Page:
National Business Park 302

Heating, Ventilating and Air Conditioning System

The National Business Park 302 (NBP 302) project involved construction of a 160,000 sq. ft., $1.6 million shell office structure which will be LEED® certified for Core and Shell. Whiting-Turner Contracting Company was the general contractor and Mechanical Engineering & Construction Corporation (MEC²) was the mechanical contractor responsible for the heating, ventilating, air conditioning, and plumbing system installation.

Construction was an intense coordination process with the Owner, COPT, the commissioning agent, general contractor and the sub-contractors to build an office building that maintained site cleanliness, safety and environmentally friendly impacts to the existing area.

The HVAC system serving NBP 302 consists of vertical self-contained, water-cooled air conditioning with variable air volume units distributing supply air to fan-powered boxes with electric reheat systems. The core of the building contains elevator lobbies and restrooms; this portion of the building was finished.

The office portion of the building was equipped with fan-powered boxes with controls and no low-pressure ductwork or air devices. The building is equipped with roof-mounted, energy-recovery units that supply ventilation outside air to the vertical self-contained supply units.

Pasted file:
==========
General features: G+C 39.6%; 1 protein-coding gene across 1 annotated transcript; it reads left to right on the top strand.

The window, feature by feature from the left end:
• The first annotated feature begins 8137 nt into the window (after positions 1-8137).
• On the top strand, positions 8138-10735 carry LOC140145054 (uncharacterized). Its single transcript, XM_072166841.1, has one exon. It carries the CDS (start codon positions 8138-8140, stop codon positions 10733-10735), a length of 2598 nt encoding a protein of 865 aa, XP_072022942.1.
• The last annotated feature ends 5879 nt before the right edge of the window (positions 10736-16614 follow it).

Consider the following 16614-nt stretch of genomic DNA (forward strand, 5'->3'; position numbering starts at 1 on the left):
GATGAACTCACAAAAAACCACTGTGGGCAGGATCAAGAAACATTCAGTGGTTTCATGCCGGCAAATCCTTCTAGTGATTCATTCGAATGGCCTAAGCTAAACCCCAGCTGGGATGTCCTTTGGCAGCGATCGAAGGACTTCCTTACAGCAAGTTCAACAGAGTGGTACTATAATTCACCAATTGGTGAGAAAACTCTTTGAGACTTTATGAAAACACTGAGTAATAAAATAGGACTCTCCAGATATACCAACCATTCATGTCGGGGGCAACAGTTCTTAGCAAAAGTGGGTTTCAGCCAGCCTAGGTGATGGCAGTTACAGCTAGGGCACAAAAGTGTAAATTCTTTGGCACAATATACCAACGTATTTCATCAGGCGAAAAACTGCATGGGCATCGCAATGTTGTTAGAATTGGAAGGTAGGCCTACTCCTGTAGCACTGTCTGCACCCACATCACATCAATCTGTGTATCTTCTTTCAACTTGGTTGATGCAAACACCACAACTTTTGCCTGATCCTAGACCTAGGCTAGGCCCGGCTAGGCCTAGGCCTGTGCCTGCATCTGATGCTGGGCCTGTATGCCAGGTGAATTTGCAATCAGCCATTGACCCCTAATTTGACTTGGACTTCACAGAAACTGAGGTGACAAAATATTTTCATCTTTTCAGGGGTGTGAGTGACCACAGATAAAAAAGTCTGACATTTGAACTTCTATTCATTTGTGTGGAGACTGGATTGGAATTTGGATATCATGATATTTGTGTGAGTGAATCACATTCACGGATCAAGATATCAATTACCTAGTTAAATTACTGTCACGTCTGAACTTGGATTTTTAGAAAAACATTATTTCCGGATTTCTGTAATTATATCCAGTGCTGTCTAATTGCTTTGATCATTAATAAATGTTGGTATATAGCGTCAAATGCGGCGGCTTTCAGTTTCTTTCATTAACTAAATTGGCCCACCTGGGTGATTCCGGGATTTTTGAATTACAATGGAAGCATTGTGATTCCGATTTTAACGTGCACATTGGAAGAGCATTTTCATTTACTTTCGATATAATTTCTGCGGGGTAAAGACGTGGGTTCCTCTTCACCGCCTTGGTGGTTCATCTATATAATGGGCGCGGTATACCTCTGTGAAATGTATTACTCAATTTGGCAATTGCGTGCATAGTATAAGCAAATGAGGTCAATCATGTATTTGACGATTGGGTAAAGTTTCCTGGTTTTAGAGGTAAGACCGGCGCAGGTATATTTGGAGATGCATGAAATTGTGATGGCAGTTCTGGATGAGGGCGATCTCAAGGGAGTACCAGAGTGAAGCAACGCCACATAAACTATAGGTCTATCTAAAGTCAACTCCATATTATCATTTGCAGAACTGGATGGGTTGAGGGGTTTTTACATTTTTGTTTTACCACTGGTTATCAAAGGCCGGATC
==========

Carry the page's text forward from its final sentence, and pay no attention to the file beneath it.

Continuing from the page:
Two roof-mounted cooling towers reject heat for 200 tons of cooling each. The penthouse pump room consists of four base-mounted pumps and a flat plate heat exchanger that trades heat between the condenser water loop for the vertical self-contained HVAC unit and the cooling tower water loop.

The overall heating, ventilating and air conditioning system serving the building is monitored and controlled by a direct-digital computer-based control system. The control system automatically coordinates the function of all mechanical components to assure economical and reliable operation. The system may be monitored within the building and remotely for failures of equipment or operating criteria outside of pre-set levels.

We provided the underground plumbing utilities for sanitary, water, and storm water as well as providing the plumbing piping for stacked gang toilets for each tenant floor.

Challenges to this installation included a change in the design of the cooling tower elevation at the roof. The design team modified the height that the cooling tower was to project off the roof line. This caused operational and control issues. The 3-way control valve required modification and piping strategies were changed in the field to give the pumps the required pressure for optimal operation. Coordination between the design team and the construction team was critical for the quick diagnoses of the problem and the eventual resolution. By utilizing the talents of all involved in the building process, we averted a potentially large delay to the construction schedule.

LEED® requirements added additional tasks to the construction process that included keeping stored materials from making direct contact with the floor, temporary capping of ductwork and terminal units to minimize debris entrainment, providing required filtration over the return openings, and specific leakage testing of our systems.

Close coordination with all trades was critical to minimize dust and debris in construction practices, reviewing the building construction to verify acceptable sealing of windows and walls, and proper installation of building insulation. The building is currently occupied and performing with the intended results.

This project finished on time and within budget.

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